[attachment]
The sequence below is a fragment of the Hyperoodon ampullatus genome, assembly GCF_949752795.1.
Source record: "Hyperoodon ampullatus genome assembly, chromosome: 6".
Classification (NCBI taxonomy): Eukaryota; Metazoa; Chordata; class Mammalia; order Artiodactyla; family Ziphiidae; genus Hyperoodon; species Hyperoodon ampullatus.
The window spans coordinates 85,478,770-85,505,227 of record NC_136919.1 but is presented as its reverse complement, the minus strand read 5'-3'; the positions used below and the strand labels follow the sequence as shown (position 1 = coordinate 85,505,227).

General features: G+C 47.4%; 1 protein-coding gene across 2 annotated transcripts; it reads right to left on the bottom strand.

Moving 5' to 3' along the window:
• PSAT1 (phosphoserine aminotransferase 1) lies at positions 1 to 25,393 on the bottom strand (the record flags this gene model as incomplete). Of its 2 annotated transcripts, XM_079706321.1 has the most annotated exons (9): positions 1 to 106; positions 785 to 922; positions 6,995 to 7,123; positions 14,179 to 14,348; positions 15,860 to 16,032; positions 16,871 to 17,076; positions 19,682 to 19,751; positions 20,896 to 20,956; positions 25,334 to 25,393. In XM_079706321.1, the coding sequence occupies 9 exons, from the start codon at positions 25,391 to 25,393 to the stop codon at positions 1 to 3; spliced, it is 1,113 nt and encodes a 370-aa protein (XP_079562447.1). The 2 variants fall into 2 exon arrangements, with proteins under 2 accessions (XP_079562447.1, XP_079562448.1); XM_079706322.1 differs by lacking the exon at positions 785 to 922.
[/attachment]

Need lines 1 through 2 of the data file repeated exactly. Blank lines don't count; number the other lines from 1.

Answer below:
The sequence below is a fragment of the Hyperoodon ampullatus genome, assembly GCF_949752795.1.
Source record: "Hyperoodon ampullatus genome assembly, chromosome: 6".